Updated: Nov 4
In my role as a culinary educator in the appliance industry, I was fortunate to have the opportunity to cook in a selection of remarkable ovens, and a hot topic in every class I taught was how to cook a turkey.
Working with so many people over the years I learned that everyone had different needs. Some wanted to cook the entire traditional feast, others just a turkey breast, some people needed to be able to cook extra turkey pieces and others just needed to reheat a feast they had purchased. It was my quest to help people needing to cook extra turkey pieces that prompted me to experiment with the Low-Temperature method.
What Is Low-Temperature Cooking?
Low-temperature cooking is a method of cooking tender cuts of meat at temperatures between 160 - 200 degrees (70 - 93C) until the target internal temperature is reached. The meat is then finished at a high temperature on the grill, in the oven or in a pan.
During the cooking the heat gently penetrates the meat and because the temperature remains low there is no moisture loss and the meat cooks evenly. Once the meat is “finished” with high heat the crust or skin browns and crisps resulting in perfectly cooked meat with fabulous flavor and texture.
How to Determine the Timing
Because the cooking time depends on the cooking temperature, target internal cooked temperature and the weight of the meat, an oven meat probe is a valuable tool to monitor the cooking. However, if your oven is not equipped with a meat probe, checking the internal temperature of the meat with an instant read thermometer after 30 - 40 minutes will give you a good indication of the progress.
What is the Ideal Internal Temperature to Aim For Turkey Pieces?
It’s important to remember while the meat will be cooked at a low temperature for a long time it will continue cooking during the final high heat phase. For best results in the Low-Temperature cooking phase always aim for a slightly lower temperature than the final finished target temperature. That way the meat will not be overcooked during the final cooking phase.
We aim for an internal temperature of 165 degrees (74℃) when roasting a whole turkey. During the resting time the temperature raises to 185 degrees (85℃) which is perfect for carving. Aiming for an internal temperature of 160 (71℃) in the low temperature phase will allow you to bring the turkey to 165 (74℃) degrees during the high heat phase.
How To Coordinate Low Temperature Cooking with Higher Temperature Cooking
Determining how to cook the turkey at a low temperature will depend on how many ovens you have and how many side dishes you need to cook in the ovens. There are several options.
Cook the turkey pieces at low temperature and finish with the high heat cooking the day before, or the morning of the feast cool and refrigerate. Slice and reheat.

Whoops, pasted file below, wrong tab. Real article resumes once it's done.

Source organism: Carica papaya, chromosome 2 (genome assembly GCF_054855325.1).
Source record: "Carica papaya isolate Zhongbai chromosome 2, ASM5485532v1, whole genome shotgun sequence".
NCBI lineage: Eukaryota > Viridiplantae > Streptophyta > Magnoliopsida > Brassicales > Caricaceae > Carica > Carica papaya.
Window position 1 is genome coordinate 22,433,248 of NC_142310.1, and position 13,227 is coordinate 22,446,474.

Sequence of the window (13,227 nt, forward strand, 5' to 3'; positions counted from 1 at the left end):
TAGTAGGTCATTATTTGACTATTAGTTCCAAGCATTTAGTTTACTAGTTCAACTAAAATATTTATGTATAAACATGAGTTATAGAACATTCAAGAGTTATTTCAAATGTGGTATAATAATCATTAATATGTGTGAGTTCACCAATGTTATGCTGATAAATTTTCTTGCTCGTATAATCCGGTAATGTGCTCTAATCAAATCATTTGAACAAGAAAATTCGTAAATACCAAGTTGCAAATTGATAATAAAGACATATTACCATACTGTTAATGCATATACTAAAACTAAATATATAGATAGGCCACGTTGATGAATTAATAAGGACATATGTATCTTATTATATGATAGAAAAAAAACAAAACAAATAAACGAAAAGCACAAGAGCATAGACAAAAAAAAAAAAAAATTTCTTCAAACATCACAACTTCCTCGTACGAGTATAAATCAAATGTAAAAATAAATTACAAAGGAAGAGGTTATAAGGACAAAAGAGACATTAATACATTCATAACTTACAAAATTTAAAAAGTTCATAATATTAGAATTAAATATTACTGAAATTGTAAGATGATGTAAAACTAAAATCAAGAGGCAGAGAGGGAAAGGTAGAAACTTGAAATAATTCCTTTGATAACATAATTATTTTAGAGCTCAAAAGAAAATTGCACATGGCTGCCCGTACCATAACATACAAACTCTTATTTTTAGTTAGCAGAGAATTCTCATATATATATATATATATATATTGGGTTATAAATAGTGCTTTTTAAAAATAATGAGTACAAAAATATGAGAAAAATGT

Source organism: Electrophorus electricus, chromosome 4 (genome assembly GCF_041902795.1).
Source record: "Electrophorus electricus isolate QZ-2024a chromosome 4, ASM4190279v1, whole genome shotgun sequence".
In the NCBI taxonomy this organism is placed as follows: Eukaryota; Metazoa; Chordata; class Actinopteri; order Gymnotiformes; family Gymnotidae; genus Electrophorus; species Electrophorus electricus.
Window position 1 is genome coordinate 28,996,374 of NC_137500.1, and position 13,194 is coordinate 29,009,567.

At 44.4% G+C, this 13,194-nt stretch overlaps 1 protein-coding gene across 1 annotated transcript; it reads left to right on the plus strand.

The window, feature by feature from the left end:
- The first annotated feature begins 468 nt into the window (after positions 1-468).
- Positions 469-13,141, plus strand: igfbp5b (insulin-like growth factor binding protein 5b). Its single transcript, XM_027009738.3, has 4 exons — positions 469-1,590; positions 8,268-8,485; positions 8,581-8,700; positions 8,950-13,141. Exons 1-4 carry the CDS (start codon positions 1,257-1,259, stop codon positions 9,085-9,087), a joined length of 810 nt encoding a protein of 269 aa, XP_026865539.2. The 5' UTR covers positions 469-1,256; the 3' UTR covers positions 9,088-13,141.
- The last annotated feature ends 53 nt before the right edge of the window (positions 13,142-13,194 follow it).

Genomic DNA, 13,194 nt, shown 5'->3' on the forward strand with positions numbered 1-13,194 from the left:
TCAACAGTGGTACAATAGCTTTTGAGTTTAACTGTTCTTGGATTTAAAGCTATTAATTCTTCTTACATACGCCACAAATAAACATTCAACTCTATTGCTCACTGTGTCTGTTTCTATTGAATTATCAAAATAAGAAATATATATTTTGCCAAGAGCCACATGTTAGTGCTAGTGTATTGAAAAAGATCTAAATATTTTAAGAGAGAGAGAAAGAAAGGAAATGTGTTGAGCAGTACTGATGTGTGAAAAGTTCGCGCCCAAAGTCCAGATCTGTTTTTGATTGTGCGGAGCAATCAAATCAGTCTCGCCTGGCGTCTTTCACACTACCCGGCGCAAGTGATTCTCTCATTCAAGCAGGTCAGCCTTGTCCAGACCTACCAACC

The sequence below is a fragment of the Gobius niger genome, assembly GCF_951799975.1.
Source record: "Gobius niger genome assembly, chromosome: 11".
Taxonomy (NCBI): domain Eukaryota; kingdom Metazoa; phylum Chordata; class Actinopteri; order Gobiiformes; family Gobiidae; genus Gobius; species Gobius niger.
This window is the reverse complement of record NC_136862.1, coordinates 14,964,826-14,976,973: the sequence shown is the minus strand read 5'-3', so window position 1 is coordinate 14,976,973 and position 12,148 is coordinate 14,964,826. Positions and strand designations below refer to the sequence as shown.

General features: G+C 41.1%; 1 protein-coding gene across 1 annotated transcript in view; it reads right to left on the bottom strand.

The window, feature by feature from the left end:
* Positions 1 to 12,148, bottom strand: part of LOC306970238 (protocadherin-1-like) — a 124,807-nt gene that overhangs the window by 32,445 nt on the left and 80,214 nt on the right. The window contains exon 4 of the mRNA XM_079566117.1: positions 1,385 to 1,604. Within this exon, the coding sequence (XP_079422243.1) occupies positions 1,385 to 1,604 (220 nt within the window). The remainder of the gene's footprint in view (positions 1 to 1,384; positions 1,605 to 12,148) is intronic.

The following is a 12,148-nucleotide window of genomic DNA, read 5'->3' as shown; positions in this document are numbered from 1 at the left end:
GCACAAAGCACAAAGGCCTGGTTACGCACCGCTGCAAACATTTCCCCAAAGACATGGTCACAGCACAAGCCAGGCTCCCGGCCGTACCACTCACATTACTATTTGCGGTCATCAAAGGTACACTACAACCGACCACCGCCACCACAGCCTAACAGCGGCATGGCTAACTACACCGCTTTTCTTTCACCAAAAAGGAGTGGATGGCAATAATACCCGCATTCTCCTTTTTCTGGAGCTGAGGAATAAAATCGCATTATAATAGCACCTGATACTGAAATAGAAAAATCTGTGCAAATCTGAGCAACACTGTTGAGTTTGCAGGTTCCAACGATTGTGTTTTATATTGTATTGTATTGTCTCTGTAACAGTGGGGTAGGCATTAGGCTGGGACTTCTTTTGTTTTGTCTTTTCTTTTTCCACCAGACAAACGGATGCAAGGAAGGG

Reheating sliced turkey can be done with great success in a Steam oven or covered in a Convection oven.
Cook the turkey pieces at a low temperature the day of the feast or the day before and finish them on the outdoor grill or in the oven when the side dishes have been removed.
Tips for Seasoning and Cooking the Turkey
We learned many years ago that giving the turkey a dry rub with Kosher salt and your preferred seasoning the day before cooking yields the best results.
Turkey pieces cooked at a low temperature can be cooked directly on a rimmed baking pan. Some juices will accumulate in the pan especially if you cook the turkey in a Steam oven. Those juices have lot’s of flavor and should be captured and added to your stock for gravy.
Prior to the high heat cooking phase, rub the turkey with a little oil or softened butter to aid with the browning and crisping.
What Causes Red Bone?
If you notice there is redness around the joints of the turkey pieces, don’t be alarmed. If the meat is cooked, i.e. not fleshy, then you are perfectly safe. If the meat has a slightly rosy tinge it will disappear during the reheating process.
Red bone occurs because there is more moisture retention when cooking in Convection especially at lower temperatures. Traditional Bake or Roast (radiant heat) is a very drying heat that pulls the moisture out of the turkey leaving the bones with a bleached appearance as well as drying out the meat.
If you see some turkey pieces at the market in the weeks before Thanksgiving, I encourage you to give this method of cooking turkey pieces a try. After all you can use the bones to make stock for gravy or to add to casseroles, and you will be amazed at the ease of cooking and how delicious the turkey is.
If you plan on cooking a Heritage turkey this Thanksgiving, please check out my next post, How to Roast a Heritage Turkey in Convection. I took a leap of faith and went against the traditional method, so I could share the results with you.
Larissa, Your Convection Enthusiast